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New and Notable Mobile World Congress Developments for the RF Engineer



Evidence was plentiful throughout the four-day 2013 Mobile World Congress (MWC) in Barcelona, Spain, that the world’s wireless mobile ecosystem continues to expand without abeyance. New advancements were announced, displayed, and demonstrated in mobile devices, product ICs, and wireless technologies such as contactless payments using Near Field Communications. Let’s begin with developments in NFC.

First-hand experience

Attendees in Barcelona were able to experience NFC first hand, starting with dedicated NFC badge lanes at the conference entrances. In addition, for attendees in possession of an NFC-capable handset the event showcased an integrated range of mobile NFC services both at the Mobile World Congress venue and in the city of Barcelona. For the first time, NFC touch points were placed throughout the exhibition floor, making it easy to get information as well as a variety of exhibitor offers and important downloads.

Semiconductor manufacturers participated in the NFC showcase by trotting out their latest components. NXP Semiconductors, for example, demonstrated its NFC solutions for office, home, retail, and smart city environments. One of these solutions is what the company calls MIFARE4MOBILE, which is an advanced mobile ticketing solution that allows NFC-enabled phones to be used for contactless ticketing applications on more than 650 transport systems around the world, via the company’s MIFARE technology. Hotenda offers a variety of MIFARE products on its website such as the PN544 NXP NFC controller featuring simultaneous multi-card management (ISO14443-A,B,B’, MIFARE) for mobile phones and portable equipment. The controller complies with all released NFC and ETSI/SCP SWP and HCI standards, guarantees interoperability with existing infrastructure, and provides a flexible platform for meeting GSMA requirements in next-generation NFC-enabled devices and services. It also offers fully-host-controllable power states, delivers a small footprint of 4.5 x 4.5 x 0.8 mm, and supports multiple secure elements.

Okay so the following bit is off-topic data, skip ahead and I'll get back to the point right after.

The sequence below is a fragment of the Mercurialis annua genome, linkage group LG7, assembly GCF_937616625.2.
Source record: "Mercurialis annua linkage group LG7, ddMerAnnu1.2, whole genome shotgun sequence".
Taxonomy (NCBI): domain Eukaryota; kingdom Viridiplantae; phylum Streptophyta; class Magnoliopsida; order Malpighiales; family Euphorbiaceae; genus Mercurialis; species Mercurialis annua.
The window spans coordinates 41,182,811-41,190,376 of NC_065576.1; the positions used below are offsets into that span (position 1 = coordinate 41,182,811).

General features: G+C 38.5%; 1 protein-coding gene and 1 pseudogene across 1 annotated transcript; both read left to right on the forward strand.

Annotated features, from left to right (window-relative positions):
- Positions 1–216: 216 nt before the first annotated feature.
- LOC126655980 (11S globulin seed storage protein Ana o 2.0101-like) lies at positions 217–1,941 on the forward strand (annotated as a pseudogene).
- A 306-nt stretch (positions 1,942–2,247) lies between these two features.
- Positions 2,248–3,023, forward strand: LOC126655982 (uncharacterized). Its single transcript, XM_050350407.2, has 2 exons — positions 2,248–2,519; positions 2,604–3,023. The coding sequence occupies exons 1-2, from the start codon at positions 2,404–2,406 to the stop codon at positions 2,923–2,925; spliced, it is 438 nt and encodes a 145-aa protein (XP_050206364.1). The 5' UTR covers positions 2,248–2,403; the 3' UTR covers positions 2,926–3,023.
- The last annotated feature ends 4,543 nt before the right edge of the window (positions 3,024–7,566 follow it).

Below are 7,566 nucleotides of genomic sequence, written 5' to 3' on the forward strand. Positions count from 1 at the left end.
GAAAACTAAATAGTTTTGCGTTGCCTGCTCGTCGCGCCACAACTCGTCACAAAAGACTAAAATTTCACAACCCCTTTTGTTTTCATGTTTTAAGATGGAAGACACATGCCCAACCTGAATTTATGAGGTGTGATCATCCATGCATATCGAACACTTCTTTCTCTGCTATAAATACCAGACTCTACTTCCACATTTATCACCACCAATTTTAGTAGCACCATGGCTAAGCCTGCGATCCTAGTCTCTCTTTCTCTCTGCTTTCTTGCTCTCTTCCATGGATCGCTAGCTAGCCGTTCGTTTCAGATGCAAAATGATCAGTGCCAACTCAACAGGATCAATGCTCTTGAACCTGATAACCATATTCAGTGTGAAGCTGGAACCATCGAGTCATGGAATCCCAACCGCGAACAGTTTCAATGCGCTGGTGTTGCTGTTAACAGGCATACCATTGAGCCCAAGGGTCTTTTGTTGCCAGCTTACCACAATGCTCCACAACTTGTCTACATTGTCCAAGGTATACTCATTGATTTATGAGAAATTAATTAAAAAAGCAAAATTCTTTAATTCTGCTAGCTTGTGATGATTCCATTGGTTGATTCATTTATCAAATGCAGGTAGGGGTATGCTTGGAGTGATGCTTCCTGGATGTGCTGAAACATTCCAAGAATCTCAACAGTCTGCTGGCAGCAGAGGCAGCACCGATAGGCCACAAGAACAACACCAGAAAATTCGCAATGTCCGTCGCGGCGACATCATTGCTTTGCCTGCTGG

Antenna tuning


With rapid expansion of the worldwide mobile spectrum, there is demand for analog semiconductor solutions that can handle more than 20 cellular frequency bands in addition to Wi-Fi and Bluetooth. The key elements in designs aimed at solving these challenges are antenna diversity and antenna tuning. Antenna diversity is a means for improving RF transmission performance, while antenna tuning enhances cellular operator’s available spectrum. At MWC, Skyworks announced its new antenna-tuning solutions, such as the forthcoming SKY13448-001 SPDT LTE/WCDMA/GSM transmit switch, which is controlled by an integrated general-purpose input/output interface with a control pin. This high-power, linear 0.1 to 3.0 GHz device is useful for switching coexistence notch filters for tuning antenna performance. It is offered in an 8-bump, 1.1 x 1.1 x 0.36 mm wafer-level chip-scale package.